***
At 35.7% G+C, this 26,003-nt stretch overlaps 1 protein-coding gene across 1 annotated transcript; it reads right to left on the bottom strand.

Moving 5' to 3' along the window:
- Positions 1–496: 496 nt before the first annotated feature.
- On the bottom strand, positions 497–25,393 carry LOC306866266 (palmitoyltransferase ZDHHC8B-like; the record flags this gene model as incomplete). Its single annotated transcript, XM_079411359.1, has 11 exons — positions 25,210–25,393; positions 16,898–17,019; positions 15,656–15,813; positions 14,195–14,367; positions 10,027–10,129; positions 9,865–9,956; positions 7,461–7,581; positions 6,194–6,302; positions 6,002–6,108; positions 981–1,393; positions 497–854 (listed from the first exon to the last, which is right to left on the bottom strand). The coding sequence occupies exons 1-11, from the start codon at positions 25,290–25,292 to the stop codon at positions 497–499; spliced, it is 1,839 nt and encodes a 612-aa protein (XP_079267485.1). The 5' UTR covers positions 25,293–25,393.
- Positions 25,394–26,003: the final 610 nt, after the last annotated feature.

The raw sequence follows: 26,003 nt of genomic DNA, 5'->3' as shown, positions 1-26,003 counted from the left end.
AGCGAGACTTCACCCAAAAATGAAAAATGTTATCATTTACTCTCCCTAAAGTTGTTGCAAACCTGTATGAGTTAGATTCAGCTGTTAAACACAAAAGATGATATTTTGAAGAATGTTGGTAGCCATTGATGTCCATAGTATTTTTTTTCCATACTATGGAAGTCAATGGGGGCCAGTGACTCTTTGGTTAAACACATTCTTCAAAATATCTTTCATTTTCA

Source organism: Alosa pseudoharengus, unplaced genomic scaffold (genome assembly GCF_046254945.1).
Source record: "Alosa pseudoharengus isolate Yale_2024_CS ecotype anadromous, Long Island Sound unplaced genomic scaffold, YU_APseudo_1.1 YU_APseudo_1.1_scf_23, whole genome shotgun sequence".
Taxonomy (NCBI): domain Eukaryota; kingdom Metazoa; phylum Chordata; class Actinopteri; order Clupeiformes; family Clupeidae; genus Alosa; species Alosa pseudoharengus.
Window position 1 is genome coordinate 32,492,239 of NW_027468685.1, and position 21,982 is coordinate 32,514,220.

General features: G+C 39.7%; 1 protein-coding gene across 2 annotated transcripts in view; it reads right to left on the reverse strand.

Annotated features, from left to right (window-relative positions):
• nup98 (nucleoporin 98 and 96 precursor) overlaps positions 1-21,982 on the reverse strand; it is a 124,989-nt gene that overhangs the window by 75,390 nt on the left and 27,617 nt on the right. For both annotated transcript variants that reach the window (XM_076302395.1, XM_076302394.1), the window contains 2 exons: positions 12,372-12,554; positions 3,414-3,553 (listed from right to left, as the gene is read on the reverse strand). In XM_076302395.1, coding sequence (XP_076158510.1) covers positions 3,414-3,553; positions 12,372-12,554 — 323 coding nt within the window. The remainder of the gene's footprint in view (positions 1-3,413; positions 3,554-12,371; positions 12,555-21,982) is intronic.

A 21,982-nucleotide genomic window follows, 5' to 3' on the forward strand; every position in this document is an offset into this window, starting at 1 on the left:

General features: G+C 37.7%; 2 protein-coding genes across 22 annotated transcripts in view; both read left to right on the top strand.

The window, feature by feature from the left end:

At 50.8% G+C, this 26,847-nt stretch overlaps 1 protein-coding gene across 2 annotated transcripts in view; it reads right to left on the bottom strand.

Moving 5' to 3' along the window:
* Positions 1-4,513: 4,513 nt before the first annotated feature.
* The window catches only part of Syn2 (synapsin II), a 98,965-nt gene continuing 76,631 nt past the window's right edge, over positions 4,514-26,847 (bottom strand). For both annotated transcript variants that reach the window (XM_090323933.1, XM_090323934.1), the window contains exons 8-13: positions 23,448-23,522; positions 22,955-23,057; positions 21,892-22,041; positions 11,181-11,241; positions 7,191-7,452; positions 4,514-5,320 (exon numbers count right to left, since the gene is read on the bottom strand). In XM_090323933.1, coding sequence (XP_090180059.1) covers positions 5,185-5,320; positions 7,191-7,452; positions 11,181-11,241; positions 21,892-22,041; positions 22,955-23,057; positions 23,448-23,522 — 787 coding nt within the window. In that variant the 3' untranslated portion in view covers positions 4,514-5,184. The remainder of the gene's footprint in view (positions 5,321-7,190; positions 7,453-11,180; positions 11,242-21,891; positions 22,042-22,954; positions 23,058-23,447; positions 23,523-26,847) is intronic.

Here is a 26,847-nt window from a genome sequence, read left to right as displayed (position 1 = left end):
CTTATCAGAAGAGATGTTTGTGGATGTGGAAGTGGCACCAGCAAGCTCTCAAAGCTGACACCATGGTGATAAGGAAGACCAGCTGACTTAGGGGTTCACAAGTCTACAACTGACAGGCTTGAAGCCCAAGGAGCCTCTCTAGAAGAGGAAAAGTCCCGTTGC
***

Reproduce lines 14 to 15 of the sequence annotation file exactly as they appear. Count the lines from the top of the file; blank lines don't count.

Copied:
• nup98 (nucleoporin 98 and 96 precursor) overlaps positions 1-21,982 on the reverse strand; it is a 124,989-nt gene that overhangs the window by 75,390 nt on the left and 27,617 nt on the right. For both annotated transcript variants that reach the window (XM_076302395.1, XM_076302394.1), the window contains 2 exons: positions 12,372-12,554; positions 3,414-3,553 (listed from right to left, as the gene is read on the reverse strand). In XM_076302395.1, coding sequence (XP_076158510.1) covers positions 3,414-3,553; positions 12,372-12,554 — 323 coding nt within the window. The remainder of the gene's footprint in view (positions 1-3,413; positions 3,554-12,371; positions 12,555-21,982) is intronic.

A 21,982-nucleotide genomic window follows, 5' to 3' on the forward strand; every position in this document is an offset into this window, starting at 1 on the left: